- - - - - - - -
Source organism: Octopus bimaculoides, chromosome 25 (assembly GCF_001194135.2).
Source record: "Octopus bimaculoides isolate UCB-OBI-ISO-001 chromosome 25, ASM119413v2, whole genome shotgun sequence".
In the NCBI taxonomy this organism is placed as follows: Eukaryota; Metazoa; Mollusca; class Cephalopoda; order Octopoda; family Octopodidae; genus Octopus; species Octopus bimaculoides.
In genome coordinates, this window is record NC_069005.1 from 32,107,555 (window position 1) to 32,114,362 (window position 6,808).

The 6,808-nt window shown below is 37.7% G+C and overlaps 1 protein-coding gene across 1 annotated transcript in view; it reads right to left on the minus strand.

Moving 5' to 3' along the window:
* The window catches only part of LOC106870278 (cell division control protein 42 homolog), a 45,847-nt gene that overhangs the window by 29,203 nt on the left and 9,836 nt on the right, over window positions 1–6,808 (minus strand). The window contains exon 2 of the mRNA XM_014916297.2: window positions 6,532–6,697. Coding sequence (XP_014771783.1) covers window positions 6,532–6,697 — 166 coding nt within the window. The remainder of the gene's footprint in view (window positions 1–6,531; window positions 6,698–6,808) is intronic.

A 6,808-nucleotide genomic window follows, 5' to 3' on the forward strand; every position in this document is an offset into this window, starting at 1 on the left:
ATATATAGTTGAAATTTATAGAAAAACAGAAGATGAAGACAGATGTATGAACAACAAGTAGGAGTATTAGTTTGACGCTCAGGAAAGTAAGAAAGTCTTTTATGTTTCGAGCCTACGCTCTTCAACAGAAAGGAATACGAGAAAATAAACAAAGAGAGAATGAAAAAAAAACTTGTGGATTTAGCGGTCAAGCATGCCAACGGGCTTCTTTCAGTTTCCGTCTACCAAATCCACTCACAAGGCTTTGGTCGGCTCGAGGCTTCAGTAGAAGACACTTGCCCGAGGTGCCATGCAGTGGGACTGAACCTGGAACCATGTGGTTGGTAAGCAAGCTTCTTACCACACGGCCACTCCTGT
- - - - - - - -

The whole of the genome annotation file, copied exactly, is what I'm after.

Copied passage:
Source organism: Octopus bimaculoides, chromosome 25 (assembly GCF_001194135.2).
Source record: "Octopus bimaculoides isolate UCB-OBI-ISO-001 chromosome 25, ASM119413v2, whole genome shotgun sequence".
In the NCBI taxonomy this organism is placed as follows: Eukaryota; Metazoa; Mollusca; class Cephalopoda; order Octopoda; family Octopodidae; genus Octopus; species Octopus bimaculoides.
In genome coordinates, this window is record NC_069005.1 from 32,107,555 (window position 1) to 32,114,362 (window position 6,808).

The 6,808-nt window shown below is 37.7% G+C and overlaps 1 protein-coding gene across 1 annotated transcript in view; it reads right to left on the minus strand.

Moving 5' to 3' along the window:
* The window catches only part of LOC106870278 (cell division control protein 42 homolog), a 45,847-nt gene that overhangs the window by 29,203 nt on the left and 9,836 nt on the right, over window positions 1–6,808 (minus strand). The window contains exon 2 of the mRNA XM_014916297.2: window positions 6,532–6,697. Coding sequence (XP_014771783.1) covers window positions 6,532–6,697 — 166 coding nt within the window. The remainder of the gene's footprint in view (window positions 1–6,531; window positions 6,698–6,808) is intronic.

A 6,808-nucleotide genomic window follows, 5' to 3' on the forward strand; every position in this document is an offset into this window, starting at 1 on the left:
ATATATAGTTGAAATTTATAGAAAAACAGAAGATGAAGACAGATGTATGAACAACAAGTAGGAGTATTAGTTTGACGCTCAGGAAAGTAAGAAAGTCTTTTATGTTTCGAGCCTACGCTCTTCAACAGAAAGGAATACGAGAAAATAAACAAAGAGAGAATGAAAAAAAAACTTGTGGATTTAGCGGTCAAGCATGCCAACGGGCTTCTTTCAGTTTCCGTCTACCAAATCCACTCACAAGGCTTTGGTCGGCTCGAGGCTTCAGTAGAAGACACTTGCCCGAGGTGCCATGCAGTGGGACTGAACCTGGAACCATGTGGTTGGTAAGCAAGCTTCTTACCACACGGCCACTCCTGT